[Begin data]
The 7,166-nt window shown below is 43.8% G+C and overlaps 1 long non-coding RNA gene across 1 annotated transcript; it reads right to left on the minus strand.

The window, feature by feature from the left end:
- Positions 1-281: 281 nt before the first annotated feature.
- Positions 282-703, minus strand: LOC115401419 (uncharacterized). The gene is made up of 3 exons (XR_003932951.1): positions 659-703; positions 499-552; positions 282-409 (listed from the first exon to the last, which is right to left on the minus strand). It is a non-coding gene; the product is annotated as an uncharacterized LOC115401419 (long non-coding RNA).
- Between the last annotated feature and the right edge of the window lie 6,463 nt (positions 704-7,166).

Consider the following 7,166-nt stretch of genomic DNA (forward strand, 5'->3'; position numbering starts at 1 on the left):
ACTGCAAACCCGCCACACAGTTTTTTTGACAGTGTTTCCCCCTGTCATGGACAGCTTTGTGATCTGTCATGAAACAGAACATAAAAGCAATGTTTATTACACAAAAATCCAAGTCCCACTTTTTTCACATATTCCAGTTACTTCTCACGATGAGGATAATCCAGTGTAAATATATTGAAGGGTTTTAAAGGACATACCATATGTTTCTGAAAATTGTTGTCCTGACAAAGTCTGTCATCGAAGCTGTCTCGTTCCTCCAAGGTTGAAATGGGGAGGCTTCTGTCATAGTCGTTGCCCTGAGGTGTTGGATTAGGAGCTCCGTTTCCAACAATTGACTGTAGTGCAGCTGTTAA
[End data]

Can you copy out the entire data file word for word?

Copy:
The 7,166-nt window shown below is 43.8% G+C and overlaps 1 long non-coding RNA gene across 1 annotated transcript; it reads right to left on the minus strand.

The window, feature by feature from the left end:
- Positions 1-281: 281 nt before the first annotated feature.
- Positions 282-703, minus strand: LOC115401419 (uncharacterized). The gene is made up of 3 exons (XR_003932951.1): positions 659-703; positions 499-552; positions 282-409 (listed from the first exon to the last, which is right to left on the minus strand). It is a non-coding gene; the product is annotated as an uncharacterized LOC115401419 (long non-coding RNA).
- Between the last annotated feature and the right edge of the window lie 6,463 nt (positions 704-7,166).

Consider the following 7,166-nt stretch of genomic DNA (forward strand, 5'->3'; position numbering starts at 1 on the left):
ACTGCAAACCCGCCACACAGTTTTTTTGACAGTGTTTCCCCCTGTCATGGACAGCTTTGTGATCTGTCATGAAACAGAACATAAAAGCAATGTTTATTACACAAAAATCCAAGTCCCACTTTTTTCACATATTCCAGTTACTTCTCACGATGAGGATAATCCAGTGTAAATATATTGAAGGGTTTTAAAGGACATACCATATGTTTCTGAAAATTGTTGTCCTGACAAAGTCTGTCATCGAAGCTGTCTCGTTCCTCCAAGGTTGAAATGGGGAGGCTTCTGTCATAGTCGTTGCCCTGAGGTGTTGGATTAGGAGCTCCGTTTCCAACAATTGACTGTAGTGCAGCTGTTAA